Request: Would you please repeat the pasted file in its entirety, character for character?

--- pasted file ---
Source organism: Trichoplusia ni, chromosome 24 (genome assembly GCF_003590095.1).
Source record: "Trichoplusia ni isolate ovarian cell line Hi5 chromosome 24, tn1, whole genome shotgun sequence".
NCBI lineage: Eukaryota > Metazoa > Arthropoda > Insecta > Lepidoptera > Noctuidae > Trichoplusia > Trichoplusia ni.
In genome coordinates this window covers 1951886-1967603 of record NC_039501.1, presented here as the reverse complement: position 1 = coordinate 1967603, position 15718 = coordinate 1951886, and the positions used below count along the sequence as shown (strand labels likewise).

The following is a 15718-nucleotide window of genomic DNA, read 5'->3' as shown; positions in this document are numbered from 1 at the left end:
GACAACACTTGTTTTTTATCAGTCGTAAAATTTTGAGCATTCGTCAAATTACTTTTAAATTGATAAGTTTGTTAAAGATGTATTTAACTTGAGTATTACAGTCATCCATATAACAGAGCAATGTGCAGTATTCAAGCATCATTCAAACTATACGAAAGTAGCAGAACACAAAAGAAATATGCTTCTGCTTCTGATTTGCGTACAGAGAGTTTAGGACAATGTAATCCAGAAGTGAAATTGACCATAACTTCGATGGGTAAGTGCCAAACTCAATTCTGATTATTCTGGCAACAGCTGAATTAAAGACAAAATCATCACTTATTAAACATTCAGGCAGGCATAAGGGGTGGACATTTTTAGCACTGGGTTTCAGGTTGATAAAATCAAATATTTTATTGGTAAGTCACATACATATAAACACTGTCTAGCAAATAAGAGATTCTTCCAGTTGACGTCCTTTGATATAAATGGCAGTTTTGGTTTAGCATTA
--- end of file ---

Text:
Source organism: Trichoplusia ni, chromosome 24 (genome assembly GCF_003590095.1).
Source record: "Trichoplusia ni isolate ovarian cell line Hi5 chromosome 24, tn1, whole genome shotgun sequence".
NCBI lineage: Eukaryota > Metazoa > Arthropoda > Insecta > Lepidoptera > Noctuidae > Trichoplusia > Trichoplusia ni.
In genome coordinates this window covers 1951886-1967603 of record NC_039501.1, presented here as the reverse complement: position 1 = coordinate 1967603, position 15718 = coordinate 1951886, and the positions used below count along the sequence as shown (strand labels likewise).

The following is a 15718-nucleotide window of genomic DNA, read 5'->3' as shown; positions in this document are numbered from 1 at the left end:
GACAACACTTGTTTTTTATCAGTCGTAAAATTTTGAGCATTCGTCAAATTACTTTTAAATTGATAAGTTTGTTAAAGATGTATTTAACTTGAGTATTACAGTCATCCATATAACAGAGCAATGTGCAGTATTCAAGCATCATTCAAACTATACGAAAGTAGCAGAACACAAAAGAAATATGCTTCTGCTTCTGATTTGCGTACAGAGAGTTTAGGACAATGTAATCCAGAAGTGAAATTGACCATAACTTCGATGGGTAAGTGCCAAACTCAATTCTGATTATTCTGGCAACAGCTGAATTAAAGACAAAATCATCACTTATTAAACATTCAGGCAGGCATAAGGGGTGGACATTTTTAGCACTGGGTTTCAGGTTGATAAAATCAAATATTTTATTGGTAAGTCACATACATATAAACACTGTCTAGCAAATAAGAGATTCTTCCAGTTGACGTCCTTTGATATAAATGGCAGTTTTGGTTTAGCATTA